Table 1 Antibiotic sensitivity pattern of Pseudomonas aeruginosa and other pseudomonads isolated from clinical infections in animals

Abbreviations: ESBL–ve, extended spectrum β-lactamase negative; ESBL+ve, extended spectrum β-lactamase positive.

The analysis on antibiotic sensitivity patterns of P. aeruginosa and NPA isolates from veterinary clinical cases indicated need of antibiotic sensitivity assay for judicious use of antibiotics in therapy ie, need to reinforce antimicrobial stewardship principles.1

Disclosure

The author reports no conflicts of interest in this communication.

References

1.

Hogan M, Bridgeman MB, Min GH, Dixit D, Bridgeman PJ, Narayanan N. Effectiveness of empiric aztreonam compared to other beta-lactams for treatment of Pseudomonas aeruginosa infections. Infect Drug Resist. 2018;11:1975–1981.

2.

CLSI. Performance Standards for Antimicrobial Disk Susceptibility Tests. 24th informational supplement M100-S24 and M11-A8. Wayne, PA, USA: Clinical and Laboratory Standards Institute; 2014.

Authors’ reply

Response to Letter to the Editor regarding publication, Effectiveness of empiric aztreonam compared to other beta-lactams for treatment of Pseudomonas aeruginosa infections

Michael Hogan1, Mary Barna Bridgeman1, Gee Hee Min1, Deepali Dixit1, Patrick J Bridgeman1, Navaneeth Narayanan1,2

1Department of Pharmacy Practice and Administration, Ernest Mario School of Pharmacy, Rutgers University, Piscataway, NJ, USA; 2Division of Infectious Diseases, Department of Medicine, Rutgers, Robert Wood Johnson Medical School, New Brunswick, NJ, USA

Correspondence: Mary Barna Bridgeman, Department of Pharmacy Practice and Administration, Ernest Mario School of Pharmacy, Rutgers University, 160 Frelinghuysen Road, Piscataway, NJ 08854, USA
Tel +1 848 445 6815
Email [email protected]

Dear editor

We appreciate the author of this letter reading our article with such great interest. We believe, however, in this response that there is limited application to the context and overall content of our clinical study of human patients. First, the data cited in this response are from veterinary clinical cases. Though general principles of understanding of antibiotic sensitivity testing and resistance mechanisms apply regardless of species, there are major differences that impede reasonable comparisons between the assertions in this letter and findings of our original study. This includes the choice of antibiotics used, at least for sensitivity testing for Pseudomonas in animals, as cited by Singh. Antibiotics such as cefotaxime, ceftriaxone, tetracycline, and tigecycline are never clinically utilized or tested for susceptibility against Pseudomonas aeruginosa (P. aeruginosa) in the treatment of human infections. It is universally taught to clinicians that these antibiotics lack clinically relevant activity against P. aeruginosa and therefore should not be used as empiric therapy if there is potential for infection with P. aeruginosa; similarly, these agents are not tested to assess as an option for definitive therapy based on a lack of clinical efficacy.1,2 Second, Singh cited data by stratifying P. aeruginosa by extended-spectrum beta-lactamase (ESBL) production and compared aztreonam susceptibility to ceftriaxone, cefotaxime, and piperacillin. At least in the US, genotypic testing for ESBL production in P. aeruginosa is not routinely performed in the clinical setting and as mentioned previously, many of the antibiotics mentioned (eg, cefotaxime and ceftriaxone) would never be tested against P. aeruginosa regardless of suspicion of ESBL production. The differential susceptibility by ESBL production, therefore, has limited application. Additionally, in the US where our study takes place, plasmid-mediated ESBL production by P. aeruginosa is not common while AmpC beta-lactamase production is the primary beta-lactamase resistance mechanism found in P. aeruginosa.3 Third, and finally the primary objective and underlying context of our study is not readily considered. We sought to assess the utility of aztreonam as an empiric agent (prior to any culture and susceptibility results) against P. aeruginosa in human clinical cases as compared to other antipseudomonal beta-lactams (eg, cefepime, piperacillin/tazobactam and not agents such as ceftriaxone). The final point by Singh notes the need for antibiotic sensitivity testing for judicious use of antibiotics, which we believe is true for most clinical cases of infection in general but overlooks the message of empiric therapy selection, which is what our study aimed to evaluate.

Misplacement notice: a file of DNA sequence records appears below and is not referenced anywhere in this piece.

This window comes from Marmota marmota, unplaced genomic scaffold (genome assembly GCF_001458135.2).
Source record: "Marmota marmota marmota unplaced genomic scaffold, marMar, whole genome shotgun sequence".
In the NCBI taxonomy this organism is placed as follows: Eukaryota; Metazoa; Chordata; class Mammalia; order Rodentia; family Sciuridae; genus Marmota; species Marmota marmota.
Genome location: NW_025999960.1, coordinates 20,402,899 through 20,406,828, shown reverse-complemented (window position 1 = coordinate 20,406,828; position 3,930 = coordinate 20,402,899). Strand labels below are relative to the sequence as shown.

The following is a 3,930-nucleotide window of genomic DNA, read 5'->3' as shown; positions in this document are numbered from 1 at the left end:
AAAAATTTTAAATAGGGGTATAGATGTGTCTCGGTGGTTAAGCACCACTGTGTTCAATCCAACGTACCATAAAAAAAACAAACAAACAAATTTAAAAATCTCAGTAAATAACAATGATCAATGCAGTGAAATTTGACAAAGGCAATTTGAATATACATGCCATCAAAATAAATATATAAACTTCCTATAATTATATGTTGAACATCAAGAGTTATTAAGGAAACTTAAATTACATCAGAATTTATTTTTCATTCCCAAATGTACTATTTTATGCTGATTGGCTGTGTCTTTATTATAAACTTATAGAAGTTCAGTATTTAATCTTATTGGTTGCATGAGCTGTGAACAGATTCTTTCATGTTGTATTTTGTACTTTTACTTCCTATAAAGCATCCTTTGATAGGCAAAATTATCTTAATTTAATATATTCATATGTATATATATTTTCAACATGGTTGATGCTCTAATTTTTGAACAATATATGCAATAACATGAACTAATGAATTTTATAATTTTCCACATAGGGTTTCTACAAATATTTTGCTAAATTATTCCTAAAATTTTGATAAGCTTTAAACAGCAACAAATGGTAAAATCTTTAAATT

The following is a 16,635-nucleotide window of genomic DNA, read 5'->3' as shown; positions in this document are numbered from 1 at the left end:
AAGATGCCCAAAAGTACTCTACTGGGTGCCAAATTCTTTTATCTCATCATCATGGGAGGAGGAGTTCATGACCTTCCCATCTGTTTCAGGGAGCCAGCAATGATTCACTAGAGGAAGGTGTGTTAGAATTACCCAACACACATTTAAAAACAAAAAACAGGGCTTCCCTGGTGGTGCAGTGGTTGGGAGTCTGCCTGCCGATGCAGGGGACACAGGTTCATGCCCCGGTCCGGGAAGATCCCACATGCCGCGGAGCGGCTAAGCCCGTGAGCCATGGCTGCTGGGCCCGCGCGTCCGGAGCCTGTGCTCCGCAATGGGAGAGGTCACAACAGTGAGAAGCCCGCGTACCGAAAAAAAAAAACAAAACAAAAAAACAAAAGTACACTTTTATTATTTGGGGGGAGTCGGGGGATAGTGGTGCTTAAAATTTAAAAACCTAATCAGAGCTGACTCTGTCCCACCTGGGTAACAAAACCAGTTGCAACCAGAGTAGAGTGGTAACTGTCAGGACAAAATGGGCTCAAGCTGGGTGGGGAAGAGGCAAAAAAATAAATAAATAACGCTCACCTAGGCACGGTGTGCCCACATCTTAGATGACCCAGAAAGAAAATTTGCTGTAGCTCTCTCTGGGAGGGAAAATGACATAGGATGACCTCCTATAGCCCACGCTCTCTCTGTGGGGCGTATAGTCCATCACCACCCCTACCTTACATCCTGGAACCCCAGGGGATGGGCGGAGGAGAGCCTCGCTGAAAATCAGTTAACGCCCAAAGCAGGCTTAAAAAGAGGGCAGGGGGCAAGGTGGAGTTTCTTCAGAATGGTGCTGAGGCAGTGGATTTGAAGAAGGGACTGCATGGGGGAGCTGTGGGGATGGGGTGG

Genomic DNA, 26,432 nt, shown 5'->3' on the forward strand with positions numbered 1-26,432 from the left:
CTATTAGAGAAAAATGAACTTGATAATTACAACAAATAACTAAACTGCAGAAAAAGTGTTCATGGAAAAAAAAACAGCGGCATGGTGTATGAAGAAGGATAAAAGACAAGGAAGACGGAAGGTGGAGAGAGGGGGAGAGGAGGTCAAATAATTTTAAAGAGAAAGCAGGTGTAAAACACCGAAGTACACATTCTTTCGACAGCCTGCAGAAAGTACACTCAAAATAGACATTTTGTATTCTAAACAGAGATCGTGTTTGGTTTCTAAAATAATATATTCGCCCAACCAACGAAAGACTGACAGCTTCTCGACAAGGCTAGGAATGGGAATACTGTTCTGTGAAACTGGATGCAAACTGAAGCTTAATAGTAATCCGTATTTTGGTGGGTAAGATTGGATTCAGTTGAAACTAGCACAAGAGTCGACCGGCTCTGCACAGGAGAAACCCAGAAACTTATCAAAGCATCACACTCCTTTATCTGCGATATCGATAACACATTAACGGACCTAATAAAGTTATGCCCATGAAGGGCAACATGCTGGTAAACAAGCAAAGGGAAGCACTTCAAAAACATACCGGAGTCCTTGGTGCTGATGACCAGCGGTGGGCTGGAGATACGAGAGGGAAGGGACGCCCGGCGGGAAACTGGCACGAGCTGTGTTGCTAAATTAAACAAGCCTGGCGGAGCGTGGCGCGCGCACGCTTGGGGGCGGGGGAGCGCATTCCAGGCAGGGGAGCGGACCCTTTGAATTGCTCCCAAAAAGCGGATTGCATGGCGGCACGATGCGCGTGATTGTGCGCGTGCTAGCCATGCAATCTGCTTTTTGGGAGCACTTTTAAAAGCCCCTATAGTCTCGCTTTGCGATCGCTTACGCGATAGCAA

Disclosure

The authors report no conflicts of interest in this communication.

References

1.

Gilbert DN, Chambers HF, Eliopoulos GM, Saag MS, Pavia AT, editors. Sanford Guide to Antimicrobial Therapy 2018. 48th ed. Sperryville, VA: Antimicrobial Therapy, Inc.; 2018.

2.

CLSI. Performance Standards for Antimicrobial Susceptibility Testing. 28th ed. CLSI supplement M100. Wayne, PA: Clinical and Laboratory Standards Institute; 2018.

3.

Nguyen L, Garcia J, Gruenberg K, MacDougall C. Multidrug-resistant pseudomonas infections: hard to treat, but hope on the horizon? Curr Infect Dis Rep. 2018;20(8):23.